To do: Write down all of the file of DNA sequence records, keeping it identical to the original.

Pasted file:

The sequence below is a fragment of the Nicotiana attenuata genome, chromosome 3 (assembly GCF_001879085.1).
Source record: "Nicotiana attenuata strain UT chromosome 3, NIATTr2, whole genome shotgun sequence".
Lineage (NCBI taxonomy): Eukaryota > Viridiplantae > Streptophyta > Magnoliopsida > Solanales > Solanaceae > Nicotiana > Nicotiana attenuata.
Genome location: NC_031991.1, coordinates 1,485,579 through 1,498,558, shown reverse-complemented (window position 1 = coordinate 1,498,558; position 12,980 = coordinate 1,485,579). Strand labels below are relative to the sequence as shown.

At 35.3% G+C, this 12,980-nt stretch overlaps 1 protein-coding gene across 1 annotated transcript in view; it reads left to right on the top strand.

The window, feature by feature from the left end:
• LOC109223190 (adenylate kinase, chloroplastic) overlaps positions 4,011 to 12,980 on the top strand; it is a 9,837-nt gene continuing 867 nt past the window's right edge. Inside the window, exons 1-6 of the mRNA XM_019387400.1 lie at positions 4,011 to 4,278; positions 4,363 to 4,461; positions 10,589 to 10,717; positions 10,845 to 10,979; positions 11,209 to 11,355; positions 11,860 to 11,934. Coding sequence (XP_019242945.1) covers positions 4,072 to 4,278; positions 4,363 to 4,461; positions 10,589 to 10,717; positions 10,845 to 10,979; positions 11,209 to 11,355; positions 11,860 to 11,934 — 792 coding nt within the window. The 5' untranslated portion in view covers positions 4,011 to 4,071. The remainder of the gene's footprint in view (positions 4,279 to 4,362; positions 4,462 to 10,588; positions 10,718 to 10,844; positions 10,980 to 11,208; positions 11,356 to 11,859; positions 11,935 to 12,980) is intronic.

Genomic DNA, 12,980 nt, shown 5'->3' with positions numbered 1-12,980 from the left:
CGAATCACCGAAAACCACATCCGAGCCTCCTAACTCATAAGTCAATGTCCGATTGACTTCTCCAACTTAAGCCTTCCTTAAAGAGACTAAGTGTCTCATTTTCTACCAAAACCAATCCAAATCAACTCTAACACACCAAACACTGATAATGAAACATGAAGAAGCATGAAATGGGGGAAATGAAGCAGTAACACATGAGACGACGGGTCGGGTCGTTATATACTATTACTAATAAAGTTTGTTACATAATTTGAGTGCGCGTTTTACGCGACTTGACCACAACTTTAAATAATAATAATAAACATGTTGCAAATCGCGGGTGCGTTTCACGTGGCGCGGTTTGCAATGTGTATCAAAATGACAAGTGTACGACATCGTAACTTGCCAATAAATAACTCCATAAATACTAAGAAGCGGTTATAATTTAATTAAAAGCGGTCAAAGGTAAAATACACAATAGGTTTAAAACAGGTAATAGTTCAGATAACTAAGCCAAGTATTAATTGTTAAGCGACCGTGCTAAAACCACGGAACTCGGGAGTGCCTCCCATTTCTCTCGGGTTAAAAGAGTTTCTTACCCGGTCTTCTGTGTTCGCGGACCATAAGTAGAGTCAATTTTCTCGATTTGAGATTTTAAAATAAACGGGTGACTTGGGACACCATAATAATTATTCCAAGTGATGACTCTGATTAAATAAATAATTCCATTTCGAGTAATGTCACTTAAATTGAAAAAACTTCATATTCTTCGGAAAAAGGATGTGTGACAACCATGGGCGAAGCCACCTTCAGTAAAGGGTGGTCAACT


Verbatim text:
The sequence below is a fragment of the Nicotiana attenuata genome, chromosome 3 (assembly GCF_001879085.1).
Source record: "Nicotiana attenuata strain UT chromosome 3, NIATTr2, whole genome shotgun sequence".
Lineage (NCBI taxonomy): Eukaryota > Viridiplantae > Streptophyta > Magnoliopsida > Solanales > Solanaceae > Nicotiana > Nicotiana attenuata.
Genome location: NC_031991.1, coordinates 1,485,579 through 1,498,558, shown reverse-complemented (window position 1 = coordinate 1,498,558; position 12,980 = coordinate 1,485,579). Strand labels below are relative to the sequence as shown.

At 35.3% G+C, this 12,980-nt stretch overlaps 1 protein-coding gene across 1 annotated transcript in view; it reads left to right on the top strand.

The window, feature by feature from the left end:
• LOC109223190 (adenylate kinase, chloroplastic) overlaps positions 4,011 to 12,980 on the top strand; it is a 9,837-nt gene continuing 867 nt past the window's right edge. Inside the window, exons 1-6 of the mRNA XM_019387400.1 lie at positions 4,011 to 4,278; positions 4,363 to 4,461; positions 10,589 to 10,717; positions 10,845 to 10,979; positions 11,209 to 11,355; positions 11,860 to 11,934. Coding sequence (XP_019242945.1) covers positions 4,072 to 4,278; positions 4,363 to 4,461; positions 10,589 to 10,717; positions 10,845 to 10,979; positions 11,209 to 11,355; positions 11,860 to 11,934 — 792 coding nt within the window. The 5' untranslated portion in view covers positions 4,011 to 4,071. The remainder of the gene's footprint in view (positions 4,279 to 4,362; positions 4,462 to 10,588; positions 10,718 to 10,844; positions 10,980 to 11,208; positions 11,356 to 11,859; positions 11,935 to 12,980) is intronic.

Genomic DNA, 12,980 nt, shown 5'->3' with positions numbered 1-12,980 from the left:
CGAATCACCGAAAACCACATCCGAGCCTCCTAACTCATAAGTCAATGTCCGATTGACTTCTCCAACTTAAGCCTTCCTTAAAGAGACTAAGTGTCTCATTTTCTACCAAAACCAATCCAAATCAACTCTAACACACCAAACACTGATAATGAAACATGAAGAAGCATGAAATGGGGGAAATGAAGCAGTAACACATGAGACGACGGGTCGGGTCGTTATATACTATTACTAATAAAGTTTGTTACATAATTTGAGTGCGCGTTTTACGCGACTTGACCACAACTTTAAATAATAATAATAAACATGTTGCAAATCGCGGGTGCGTTTCACGTGGCGCGGTTTGCAATGTGTATCAAAATGACAAGTGTACGACATCGTAACTTGCCAATAAATAACTCCATAAATACTAAGAAGCGGTTATAATTTAATTAAAAGCGGTCAAAGGTAAAATACACAATAGGTTTAAAACAGGTAATAGTTCAGATAACTAAGCCAAGTATTAATTGTTAAGCGACCGTGCTAAAACCACGGAACTCGGGAGTGCCTCCCATTTCTCTCGGGTTAAAAGAGTTTCTTACCCGGTCTTCTGTGTTCGCGGACCATAAGTAGAGTCAATTTTCTCGATTTGAGATTTTAAAATAAACGGGTGACTTGGGACACCATAATAATTATTCCAAGTGATGACTCTGATTAAATAAATAATTCCATTTCGAGTAATGTCACTTAAATTGAAAAAACTTCATATTCTTCGGAAAAAGGATGTGTGACAACCATGGGCGAAGCCACCTTCAGTAAAGGGTGGTCAACT